News and Features

Memphis, TN – African-American women are now at greatest risk of contracting HIV. As we heard last week from the folks on the frontlines, many are pointing to the jails where a disproportionate number of African American men cycle through.

Most African-American women who've contracted HIV have gotten it from having unprotected sex with an infected male.

Very few prisons have mandatory HIV testing upon arrival or release, making it difficult to get a handle on the problem.

Memphis, TN – To live in Memphis, you have to have a car. At least that's what most Memphis drivers say. But what if you don't have one? Chances are you ride the bus, walk, or take your bike to get everywhere you need to go. Next week, the Memphis Metropolitan Planning Organization holds a series of public workshops, intended to let citizens have a hand in the future of citywide transportation.

Memphis, TN – HIV/AIDS is the number one killer of African-American women of childbearing age. Recently, Memphis was named as a Title One City by the Centers for Disease Control to help combat the escalation of HIV and AIDS.

Memphis, TN – Author Sally Thomason doesn't only want to grow old gracefully; she wants to grow old with authenticity and a beginner's mind. And as it turns out, she's not the only one. Women around the Mid-South including Lenny Neely, amateur photographer, and Diane Stokes Turner, manager of a Memphis beauty shop-- take a fresh look at coming of age.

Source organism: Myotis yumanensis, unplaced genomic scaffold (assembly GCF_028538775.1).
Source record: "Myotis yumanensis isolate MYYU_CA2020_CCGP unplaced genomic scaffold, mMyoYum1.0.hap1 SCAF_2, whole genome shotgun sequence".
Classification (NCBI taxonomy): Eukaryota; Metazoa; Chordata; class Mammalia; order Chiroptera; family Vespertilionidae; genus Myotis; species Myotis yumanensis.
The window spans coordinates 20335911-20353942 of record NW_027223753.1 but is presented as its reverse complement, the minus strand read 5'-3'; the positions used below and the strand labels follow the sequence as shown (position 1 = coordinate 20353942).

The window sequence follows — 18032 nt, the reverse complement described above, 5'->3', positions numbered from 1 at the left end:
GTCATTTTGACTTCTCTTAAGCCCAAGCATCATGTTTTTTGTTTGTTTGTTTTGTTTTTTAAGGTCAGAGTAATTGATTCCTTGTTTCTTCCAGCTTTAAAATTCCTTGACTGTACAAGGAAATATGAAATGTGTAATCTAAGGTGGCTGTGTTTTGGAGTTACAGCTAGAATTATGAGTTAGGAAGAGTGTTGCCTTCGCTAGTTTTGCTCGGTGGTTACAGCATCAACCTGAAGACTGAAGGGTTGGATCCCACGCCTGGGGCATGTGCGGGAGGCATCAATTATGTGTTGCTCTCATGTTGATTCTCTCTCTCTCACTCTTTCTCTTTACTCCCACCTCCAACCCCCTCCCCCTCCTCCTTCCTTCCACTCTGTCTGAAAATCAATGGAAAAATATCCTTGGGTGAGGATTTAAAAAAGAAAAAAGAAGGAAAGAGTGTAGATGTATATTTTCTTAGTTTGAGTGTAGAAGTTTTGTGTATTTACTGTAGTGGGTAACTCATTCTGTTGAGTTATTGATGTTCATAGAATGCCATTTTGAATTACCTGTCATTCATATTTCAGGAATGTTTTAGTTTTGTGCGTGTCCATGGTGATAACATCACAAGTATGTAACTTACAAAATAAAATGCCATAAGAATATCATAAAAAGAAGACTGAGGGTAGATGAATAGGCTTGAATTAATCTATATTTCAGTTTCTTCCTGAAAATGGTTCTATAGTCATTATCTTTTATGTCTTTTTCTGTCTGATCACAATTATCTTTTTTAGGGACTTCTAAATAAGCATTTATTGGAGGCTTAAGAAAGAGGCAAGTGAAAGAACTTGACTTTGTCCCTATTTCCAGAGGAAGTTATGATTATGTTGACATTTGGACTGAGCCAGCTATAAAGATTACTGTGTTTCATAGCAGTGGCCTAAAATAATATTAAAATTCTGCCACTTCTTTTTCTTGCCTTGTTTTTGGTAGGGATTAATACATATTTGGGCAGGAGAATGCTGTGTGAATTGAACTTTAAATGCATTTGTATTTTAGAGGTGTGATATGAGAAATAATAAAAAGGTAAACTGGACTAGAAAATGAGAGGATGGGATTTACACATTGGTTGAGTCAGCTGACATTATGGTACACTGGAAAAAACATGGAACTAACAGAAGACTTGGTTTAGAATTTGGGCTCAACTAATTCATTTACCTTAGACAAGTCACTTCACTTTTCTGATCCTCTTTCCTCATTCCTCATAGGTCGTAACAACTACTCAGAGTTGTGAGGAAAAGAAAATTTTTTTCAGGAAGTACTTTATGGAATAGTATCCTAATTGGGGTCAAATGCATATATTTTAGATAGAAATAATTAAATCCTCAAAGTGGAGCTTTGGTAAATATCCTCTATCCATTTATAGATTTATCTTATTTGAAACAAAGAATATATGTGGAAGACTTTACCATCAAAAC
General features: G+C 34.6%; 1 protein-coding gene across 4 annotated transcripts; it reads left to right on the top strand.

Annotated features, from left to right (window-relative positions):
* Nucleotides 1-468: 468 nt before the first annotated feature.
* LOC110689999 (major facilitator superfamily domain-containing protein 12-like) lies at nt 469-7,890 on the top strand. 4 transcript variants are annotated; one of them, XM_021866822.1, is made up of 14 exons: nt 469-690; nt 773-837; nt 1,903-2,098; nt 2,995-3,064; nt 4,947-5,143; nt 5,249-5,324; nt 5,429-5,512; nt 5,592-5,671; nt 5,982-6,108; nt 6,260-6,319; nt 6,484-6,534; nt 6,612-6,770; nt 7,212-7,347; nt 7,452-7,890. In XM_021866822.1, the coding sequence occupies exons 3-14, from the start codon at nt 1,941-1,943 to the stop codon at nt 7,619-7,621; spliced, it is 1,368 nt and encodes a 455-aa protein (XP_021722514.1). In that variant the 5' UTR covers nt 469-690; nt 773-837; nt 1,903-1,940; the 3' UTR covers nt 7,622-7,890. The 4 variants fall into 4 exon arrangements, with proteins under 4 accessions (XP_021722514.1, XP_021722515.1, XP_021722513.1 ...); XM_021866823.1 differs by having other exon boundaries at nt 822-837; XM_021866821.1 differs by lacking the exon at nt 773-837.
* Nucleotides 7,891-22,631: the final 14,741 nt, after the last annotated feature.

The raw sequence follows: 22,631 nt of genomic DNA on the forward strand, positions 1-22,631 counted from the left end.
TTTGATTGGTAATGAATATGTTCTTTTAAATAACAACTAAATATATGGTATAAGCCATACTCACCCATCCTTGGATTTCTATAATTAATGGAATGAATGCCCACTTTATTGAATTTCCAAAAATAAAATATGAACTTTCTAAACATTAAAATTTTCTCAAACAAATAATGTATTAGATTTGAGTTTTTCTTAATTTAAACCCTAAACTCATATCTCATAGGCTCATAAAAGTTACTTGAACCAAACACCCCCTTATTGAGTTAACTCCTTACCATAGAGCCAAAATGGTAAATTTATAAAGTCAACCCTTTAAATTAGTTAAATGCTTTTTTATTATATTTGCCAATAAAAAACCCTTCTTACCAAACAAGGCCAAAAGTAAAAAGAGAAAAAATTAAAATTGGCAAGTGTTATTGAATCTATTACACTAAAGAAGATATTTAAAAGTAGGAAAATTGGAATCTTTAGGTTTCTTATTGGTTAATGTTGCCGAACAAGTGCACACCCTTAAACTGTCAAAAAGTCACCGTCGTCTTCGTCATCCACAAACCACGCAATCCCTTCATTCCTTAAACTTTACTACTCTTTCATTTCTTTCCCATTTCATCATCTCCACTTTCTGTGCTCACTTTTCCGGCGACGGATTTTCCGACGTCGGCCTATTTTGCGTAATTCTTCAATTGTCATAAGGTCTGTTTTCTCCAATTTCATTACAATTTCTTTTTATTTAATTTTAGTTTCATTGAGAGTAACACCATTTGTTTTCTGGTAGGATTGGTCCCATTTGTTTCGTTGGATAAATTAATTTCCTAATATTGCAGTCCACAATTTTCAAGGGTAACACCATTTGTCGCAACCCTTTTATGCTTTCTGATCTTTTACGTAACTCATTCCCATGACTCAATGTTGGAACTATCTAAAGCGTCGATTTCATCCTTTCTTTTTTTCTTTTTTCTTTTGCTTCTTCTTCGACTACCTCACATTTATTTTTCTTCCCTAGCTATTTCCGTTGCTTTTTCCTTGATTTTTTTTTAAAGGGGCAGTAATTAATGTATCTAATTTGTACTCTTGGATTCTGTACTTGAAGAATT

Memphis, TN – Youth violence is a serious social problem in our society today. In 2005, Memphis ranked #13 as one of the most dangerous cities in America. And when we open the paper or turn on the television news, we see a lot of violence being perpetuateed by the youth.

Dr. Deborah Prothrow-Stith, Associate Dean and Professor at the Harvard School of Public Health describes the trends she sees in youth violence as waves.

Hobo'n from Water Valley, MS to Jackson, TN.

Memphis, TN – Murray Franklin Hudson interviews his first cousin once removed Celeste Annabelle Hardy Wray of Memphis and asks her to give advice to the youth about how to get the most out of life.

Memphis, TN – In the days following Hurricane Katrina, countless Americans watched, and listened, to the growing chaos in disbelief. One nurse, Kathy McGregor, frustrated in her efforts to deploy to the Gulf through the Red Cross, FEMA, the Salvation Army, and the Federal Department of Health, found her own way with the help of the National Nurses Organizing Committee.